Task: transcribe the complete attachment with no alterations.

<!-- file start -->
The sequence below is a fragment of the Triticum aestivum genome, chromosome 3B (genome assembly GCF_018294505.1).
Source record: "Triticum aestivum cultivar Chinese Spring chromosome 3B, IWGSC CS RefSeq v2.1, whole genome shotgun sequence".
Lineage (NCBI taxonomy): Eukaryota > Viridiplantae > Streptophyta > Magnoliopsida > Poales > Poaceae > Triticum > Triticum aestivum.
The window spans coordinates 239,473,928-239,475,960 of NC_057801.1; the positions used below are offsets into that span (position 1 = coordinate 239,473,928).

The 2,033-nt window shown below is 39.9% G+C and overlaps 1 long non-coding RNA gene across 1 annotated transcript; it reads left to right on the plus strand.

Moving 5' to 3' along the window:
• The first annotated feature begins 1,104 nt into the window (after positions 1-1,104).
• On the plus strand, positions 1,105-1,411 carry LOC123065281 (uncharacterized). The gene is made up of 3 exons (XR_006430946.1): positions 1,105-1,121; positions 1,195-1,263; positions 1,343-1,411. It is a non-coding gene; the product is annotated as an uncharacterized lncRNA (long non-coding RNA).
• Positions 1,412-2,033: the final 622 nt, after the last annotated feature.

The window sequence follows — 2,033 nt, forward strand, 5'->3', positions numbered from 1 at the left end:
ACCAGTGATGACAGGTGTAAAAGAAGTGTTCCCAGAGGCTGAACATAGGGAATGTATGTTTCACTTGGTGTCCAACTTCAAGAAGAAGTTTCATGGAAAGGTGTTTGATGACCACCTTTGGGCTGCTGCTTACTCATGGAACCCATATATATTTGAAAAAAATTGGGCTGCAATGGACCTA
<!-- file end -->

The sequence below is a fragment of the Triticum aestivum genome, chromosome 3B (genome assembly GCF_018294505.1).
Source record: "Triticum aestivum cultivar Chinese Spring chromosome 3B, IWGSC CS RefSeq v2.1, whole genome shotgun sequence".
Lineage (NCBI taxonomy): Eukaryota > Viridiplantae > Streptophyta > Magnoliopsida > Poales > Poaceae > Triticum > Triticum aestivum.
The window spans coordinates 239,473,928-239,475,960 of NC_057801.1; the positions used below are offsets into that span (position 1 = coordinate 239,473,928).

The 2,033-nt window shown below is 39.9% G+C and overlaps 1 long non-coding RNA gene across 1 annotated transcript; it reads left to right on the plus strand.

Moving 5' to 3' along the window:
• The first annotated feature begins 1,104 nt into the window (after positions 1-1,104).
• On the plus strand, positions 1,105-1,411 carry LOC123065281 (uncharacterized). The gene is made up of 3 exons (XR_006430946.1): positions 1,105-1,121; positions 1,195-1,263; positions 1,343-1,411. It is a non-coding gene; the product is annotated as an uncharacterized lncRNA (long non-coding RNA).
• Positions 1,412-2,033: the final 622 nt, after the last annotated feature.

The window sequence follows — 2,033 nt, forward strand, 5'->3', positions numbered from 1 at the left end:
ACCAGTGATGACAGGTGTAAAAGAAGTGTTCCCAGAGGCTGAACATAGGGAATGTATGTTTCACTTGGTGTCCAACTTCAAGAAGAAGTTTCATGGAAAGGTGTTTGATGACCACCTTTGGGCTGCTGCTTACTCATGGAACCCATATATATTTGAAAAAAATTGGGCTGCAATGGACCTA